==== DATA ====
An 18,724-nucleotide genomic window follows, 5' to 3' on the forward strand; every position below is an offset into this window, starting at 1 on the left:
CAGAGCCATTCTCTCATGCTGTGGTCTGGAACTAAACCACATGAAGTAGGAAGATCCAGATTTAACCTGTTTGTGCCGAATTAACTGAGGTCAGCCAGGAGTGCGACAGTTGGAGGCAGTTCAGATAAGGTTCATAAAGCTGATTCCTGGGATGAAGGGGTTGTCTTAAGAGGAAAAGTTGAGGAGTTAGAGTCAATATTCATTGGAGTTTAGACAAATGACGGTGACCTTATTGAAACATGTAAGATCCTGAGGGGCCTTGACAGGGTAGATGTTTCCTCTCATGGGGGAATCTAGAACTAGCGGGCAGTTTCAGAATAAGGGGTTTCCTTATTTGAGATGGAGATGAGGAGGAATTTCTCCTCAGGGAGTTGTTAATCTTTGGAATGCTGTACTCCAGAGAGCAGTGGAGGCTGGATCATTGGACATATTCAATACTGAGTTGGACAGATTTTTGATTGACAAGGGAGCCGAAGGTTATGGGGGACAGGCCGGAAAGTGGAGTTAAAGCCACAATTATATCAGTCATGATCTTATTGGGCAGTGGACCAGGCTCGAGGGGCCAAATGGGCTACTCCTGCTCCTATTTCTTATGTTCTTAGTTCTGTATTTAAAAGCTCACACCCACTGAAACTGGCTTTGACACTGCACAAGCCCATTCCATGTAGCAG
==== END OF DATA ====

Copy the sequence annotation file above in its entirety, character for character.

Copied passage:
An 18,724-nucleotide genomic window follows, 5' to 3' on the forward strand; every position below is an offset into this window, starting at 1 on the left:
CAGAGCCATTCTCTCATGCTGTGGTCTGGAACTAAACCACATGAAGTAGGAAGATCCAGATTTAACCTGTTTGTGCCGAATTAACTGAGGTCAGCCAGGAGTGCGACAGTTGGAGGCAGTTCAGATAAGGTTCATAAAGCTGATTCCTGGGATGAAGGGGTTGTCTTAAGAGGAAAAGTTGAGGAGTTAGAGTCAATATTCATTGGAGTTTAGACAAATGACGGTGACCTTATTGAAACATGTAAGATCCTGAGGGGCCTTGACAGGGTAGATGTTTCCTCTCATGGGGGAATCTAGAACTAGCGGGCAGTTTCAGAATAAGGGGTTTCCTTATTTGAGATGGAGATGAGGAGGAATTTCTCCTCAGGGAGTTGTTAATCTTTGGAATGCTGTACTCCAGAGAGCAGTGGAGGCTGGATCATTGGACATATTCAATACTGAGTTGGACAGATTTTTGATTGACAAGGGAGCCGAAGGTTATGGGGGACAGGCCGGAAAGTGGAGTTAAAGCCACAATTATATCAGTCATGATCTTATTGGGCAGTGGACCAGGCTCGAGGGGCCAAATGGGCTACTCCTGCTCCTATTTCTTATGTTCTTAGTTCTGTATTTAAAAGCTCACACCCACTGAAACTGGCTTTGACACTGCACAAGCCCATTCCATGTAGCAG